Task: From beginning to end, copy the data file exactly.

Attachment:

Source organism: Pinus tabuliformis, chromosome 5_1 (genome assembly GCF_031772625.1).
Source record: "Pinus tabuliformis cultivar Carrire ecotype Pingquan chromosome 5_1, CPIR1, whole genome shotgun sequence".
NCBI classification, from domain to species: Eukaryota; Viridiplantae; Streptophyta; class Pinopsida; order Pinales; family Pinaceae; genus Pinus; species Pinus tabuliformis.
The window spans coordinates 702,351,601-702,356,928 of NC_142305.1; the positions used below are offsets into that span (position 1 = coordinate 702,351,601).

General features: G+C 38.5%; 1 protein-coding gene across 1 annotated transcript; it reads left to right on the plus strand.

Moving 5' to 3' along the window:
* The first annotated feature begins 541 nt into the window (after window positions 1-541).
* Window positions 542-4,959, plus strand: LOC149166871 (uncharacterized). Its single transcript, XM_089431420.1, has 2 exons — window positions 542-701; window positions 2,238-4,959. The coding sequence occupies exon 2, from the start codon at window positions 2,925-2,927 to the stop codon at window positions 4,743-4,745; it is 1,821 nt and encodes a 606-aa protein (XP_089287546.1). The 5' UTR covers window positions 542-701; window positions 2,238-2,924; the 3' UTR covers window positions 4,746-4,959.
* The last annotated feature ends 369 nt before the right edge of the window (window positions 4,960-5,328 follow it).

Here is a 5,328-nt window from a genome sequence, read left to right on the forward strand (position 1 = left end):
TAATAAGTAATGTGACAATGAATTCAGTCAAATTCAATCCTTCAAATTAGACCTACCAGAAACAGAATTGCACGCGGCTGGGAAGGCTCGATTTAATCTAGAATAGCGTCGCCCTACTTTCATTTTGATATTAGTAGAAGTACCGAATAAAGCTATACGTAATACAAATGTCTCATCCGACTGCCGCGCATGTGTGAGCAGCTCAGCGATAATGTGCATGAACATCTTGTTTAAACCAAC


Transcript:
Source organism: Pinus tabuliformis, chromosome 5_1 (genome assembly GCF_031772625.1).
Source record: "Pinus tabuliformis cultivar Carrire ecotype Pingquan chromosome 5_1, CPIR1, whole genome shotgun sequence".
NCBI classification, from domain to species: Eukaryota; Viridiplantae; Streptophyta; class Pinopsida; order Pinales; family Pinaceae; genus Pinus; species Pinus tabuliformis.
The window spans coordinates 702,351,601-702,356,928 of NC_142305.1; the positions used below are offsets into that span (position 1 = coordinate 702,351,601).

General features: G+C 38.5%; 1 protein-coding gene across 1 annotated transcript; it reads left to right on the plus strand.

Moving 5' to 3' along the window:
* The first annotated feature begins 541 nt into the window (after window positions 1-541).
* Window positions 542-4,959, plus strand: LOC149166871 (uncharacterized). Its single transcript, XM_089431420.1, has 2 exons — window positions 542-701; window positions 2,238-4,959. The coding sequence occupies exon 2, from the start codon at window positions 2,925-2,927 to the stop codon at window positions 4,743-4,745; it is 1,821 nt and encodes a 606-aa protein (XP_089287546.1). The 5' UTR covers window positions 542-701; window positions 2,238-2,924; the 3' UTR covers window positions 4,746-4,959.
* The last annotated feature ends 369 nt before the right edge of the window (window positions 4,960-5,328 follow it).

Here is a 5,328-nt window from a genome sequence, read left to right on the forward strand (position 1 = left end):
TAATAAGTAATGTGACAATGAATTCAGTCAAATTCAATCCTTCAAATTAGACCTACCAGAAACAGAATTGCACGCGGCTGGGAAGGCTCGATTTAATCTAGAATAGCGTCGCCCTACTTTCATTTTGATATTAGTAGAAGTACCGAATAAAGCTATACGTAATACAAATGTCTCATCCGACTGCCGCGCATGTGTGAGCAGCTCAGCGATAATGTGCATGAACATCTTGTTTAAACCAAC